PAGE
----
ByKaitlyn Speer | Watchdog.org, Virginia Bureau
WIR: Gov. Terry McAuliffe is busy with everything but the budget.
ALEXANDRIA, Va. — Gov. Terry McAuliffe has just a few days to sign a budget and avoid a state government shutdown. And while the deadline is pressing, he has chosen to focus his attention on other things this week, namely giving Virginia taxpayer money to a financially strapped company and another Chinese company that could receive state incentives. Here is your week in review:
By law, the governor has a seven-day window to sign into law, reject or amend any budget passed by the General Assembly. Since the Legislature-passed budget — which leaves no room for Medicaid expansion — reached his desk Sunday, McAuliffe only has few more days to make a move.
While his deadline is pressing, McAuliffe has chosen to spend his time and exert his efforts elsewhere.Here are some of the things he considered a priority this week:
1. Granting nearly $1.2 million to a company that was investigated by the feds and reported a $197 million loss in net income in the first quarter of 2014.
2. Holding a reception to celebrate LGBT Pride Month.
3. Announcing a huge shipment of chicken to China.
4. Announcing a new Chinese plant in Chesterfield County that may get lots of incentives from the state.
5. Announcing a lot more board appointments — to things such as the Cemetery Board.
McAuliffe announced Tuesday that Virginia will give Alcoa Power and Propulsion nearly $1.2 million in taxpayer money. The company plans to invest $25 million in the city of Hampton to create 75 new jobs.
“This deal is just one in a long line of sweetheart deals made between the commonwealth of Virginia and businesses,” said Nicole Kaeding, a budget analyst for the Cato Institute. “Unfortunately for taxpayers, these sort of deals are mutually beneficial for policymakers and businesses. The policymakers get to say that they brought jobs to the area, while businesses get to operate with lower costs.”
Products from Pittsburgh-based Alcoa are used in jet engines and industrial gas turbines. The company generated $23 billion in revenue last year, but according to a company financial statement it reported a net income loss of $197 million after taxes this first quarter. The Department of Justice and the U.S. Securities and Exchange Commission investigated the company earlier this year.
Redflex Traffic Systems of Australia is partnering with 19 Virginia school districts, installing cameras on buses to catch drivers who ignore their stop signs.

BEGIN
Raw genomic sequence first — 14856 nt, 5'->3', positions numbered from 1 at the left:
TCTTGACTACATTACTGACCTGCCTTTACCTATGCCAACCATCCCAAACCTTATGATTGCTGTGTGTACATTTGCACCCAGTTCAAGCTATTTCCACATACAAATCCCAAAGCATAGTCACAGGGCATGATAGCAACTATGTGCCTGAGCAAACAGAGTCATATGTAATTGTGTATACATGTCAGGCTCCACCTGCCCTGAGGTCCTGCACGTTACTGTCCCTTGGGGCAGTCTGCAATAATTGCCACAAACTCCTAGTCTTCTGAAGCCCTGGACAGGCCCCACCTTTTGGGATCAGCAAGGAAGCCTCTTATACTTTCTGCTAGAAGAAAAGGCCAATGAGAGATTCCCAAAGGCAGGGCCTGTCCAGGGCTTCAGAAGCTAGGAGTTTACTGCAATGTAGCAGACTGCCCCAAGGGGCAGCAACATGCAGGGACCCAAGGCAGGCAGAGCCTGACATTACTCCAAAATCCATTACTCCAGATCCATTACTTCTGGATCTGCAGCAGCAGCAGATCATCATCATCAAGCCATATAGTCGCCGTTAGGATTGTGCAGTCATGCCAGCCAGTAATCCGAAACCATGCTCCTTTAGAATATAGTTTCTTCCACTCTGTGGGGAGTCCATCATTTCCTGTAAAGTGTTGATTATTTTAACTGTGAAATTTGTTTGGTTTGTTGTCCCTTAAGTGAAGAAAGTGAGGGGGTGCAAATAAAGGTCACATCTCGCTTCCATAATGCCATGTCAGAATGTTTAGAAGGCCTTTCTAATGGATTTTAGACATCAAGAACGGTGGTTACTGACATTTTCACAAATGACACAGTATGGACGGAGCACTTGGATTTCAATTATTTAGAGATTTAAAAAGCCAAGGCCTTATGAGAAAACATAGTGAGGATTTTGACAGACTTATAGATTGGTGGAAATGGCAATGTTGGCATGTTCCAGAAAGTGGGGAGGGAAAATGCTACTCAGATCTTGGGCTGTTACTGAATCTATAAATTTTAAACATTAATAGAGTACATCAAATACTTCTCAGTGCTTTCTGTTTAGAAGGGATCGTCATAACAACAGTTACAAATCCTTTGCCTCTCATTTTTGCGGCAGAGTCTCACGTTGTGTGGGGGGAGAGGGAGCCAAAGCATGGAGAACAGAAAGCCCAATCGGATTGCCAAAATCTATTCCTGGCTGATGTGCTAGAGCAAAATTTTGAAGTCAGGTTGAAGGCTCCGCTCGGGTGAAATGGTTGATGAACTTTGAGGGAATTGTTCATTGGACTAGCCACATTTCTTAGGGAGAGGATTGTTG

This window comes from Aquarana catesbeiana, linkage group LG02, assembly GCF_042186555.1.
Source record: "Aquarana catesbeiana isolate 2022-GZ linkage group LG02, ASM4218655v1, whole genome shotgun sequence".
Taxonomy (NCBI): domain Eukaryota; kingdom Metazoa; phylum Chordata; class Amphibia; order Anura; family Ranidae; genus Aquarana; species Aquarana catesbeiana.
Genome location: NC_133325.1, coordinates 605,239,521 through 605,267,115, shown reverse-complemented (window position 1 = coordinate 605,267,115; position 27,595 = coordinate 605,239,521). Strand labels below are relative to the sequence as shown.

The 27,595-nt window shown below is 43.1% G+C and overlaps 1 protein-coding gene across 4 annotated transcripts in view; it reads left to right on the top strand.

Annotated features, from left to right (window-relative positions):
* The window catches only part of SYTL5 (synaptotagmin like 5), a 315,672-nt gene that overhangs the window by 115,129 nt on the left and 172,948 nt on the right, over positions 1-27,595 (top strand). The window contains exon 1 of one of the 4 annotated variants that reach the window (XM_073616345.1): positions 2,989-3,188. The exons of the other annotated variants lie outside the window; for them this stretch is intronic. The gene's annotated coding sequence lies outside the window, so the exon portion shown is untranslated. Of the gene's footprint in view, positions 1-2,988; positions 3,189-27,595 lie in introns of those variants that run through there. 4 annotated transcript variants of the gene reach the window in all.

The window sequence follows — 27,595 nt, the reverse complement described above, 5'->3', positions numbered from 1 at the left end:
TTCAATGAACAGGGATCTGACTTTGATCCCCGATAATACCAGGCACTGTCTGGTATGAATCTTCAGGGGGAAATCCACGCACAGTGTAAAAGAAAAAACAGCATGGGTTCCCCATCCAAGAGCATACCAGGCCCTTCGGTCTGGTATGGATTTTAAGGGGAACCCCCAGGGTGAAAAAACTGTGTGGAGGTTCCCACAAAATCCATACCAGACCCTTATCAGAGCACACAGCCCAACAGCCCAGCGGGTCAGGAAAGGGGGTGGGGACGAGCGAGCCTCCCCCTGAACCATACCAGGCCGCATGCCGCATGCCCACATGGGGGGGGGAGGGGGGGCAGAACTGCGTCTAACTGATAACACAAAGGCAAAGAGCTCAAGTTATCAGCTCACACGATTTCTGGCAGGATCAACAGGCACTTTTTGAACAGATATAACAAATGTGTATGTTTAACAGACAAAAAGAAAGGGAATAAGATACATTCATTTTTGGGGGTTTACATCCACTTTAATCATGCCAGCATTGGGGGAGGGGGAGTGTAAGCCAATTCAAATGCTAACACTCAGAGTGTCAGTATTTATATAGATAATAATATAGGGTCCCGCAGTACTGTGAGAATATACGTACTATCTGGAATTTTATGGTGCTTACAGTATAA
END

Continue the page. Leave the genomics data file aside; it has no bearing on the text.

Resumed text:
Evidence of violations gathered by Redflex, including video and high-resolution images, is sent to local law enforcement to review and determine whether a violation occurred and whether a driver should be cited. Redflex prints the citation and mails it to the car’s registered owner.
But is it Redflex’s job to issue such a citation?
John Whitehead, president of The Rutherford Institute, a nonprofit civil liberties organization, doesn’t think so.
“(It’s) not a state organization, not the police,” Whitehead said. “What you’re dealing with … it’s a huge money-making scam. It’s trying to find ways to make monies off of the average citizen who makes mistakes. I’ve driven by buses all my life. I’ve never seen anybody ignore a stop sign.
“It’s the corporate police state. (If) they’re going to do that, which I oppose by the way, there has to be some kind of screening device,” he said. “If a bus drives through a neighborhood, it can pick up all kinds of information. They’ll be watching everyone.”
Last week, the tiny town of Ashland, Va., made headlines after Dave Brat, a little-known economics professor at Randolph-Macon College, took down U.S. House Majority Leader Eric Cantor. Brat’s Democratic opposition for the 7th House District election in November will come from a fellow Randolph-Macon professor, Jack Trammell.
But Ashland is also known for something else — the concern of the Ashland Town Council for personal liberty and privacy, and that town police chief’s prioritization of transparency. Ashland now has one of the strictest data retention policies in the state when it comes to the use of automatic license plate readers.
They’re not retaining the data at all.
“It’s an opportunity to collect data on people that honestly really isn’t our business to collect,” Ashland Mayor Faye Prichard told Watchdog.org. “If you committed a crime or potentially committed a crime, we are certainly out investigating you. But collecting data because you might potentially maybe in the future commit a crime, that’s not something that we’re doing. Even for 24 hours, it rides a really gray line getting into other people’s privacy. And I think we can do our job without doing that.”
“It’s more than likely not going to hurt anybody if we kept the data, but I think we’re all uncomfortable with the precedent that it sets and the sort of big brother state,” Prichard added.
Kaitlyn Speer is an intern for Watchdog.org, Virginia Bureau. She can be reached at email@example.com or on twitter at @KSpeer11.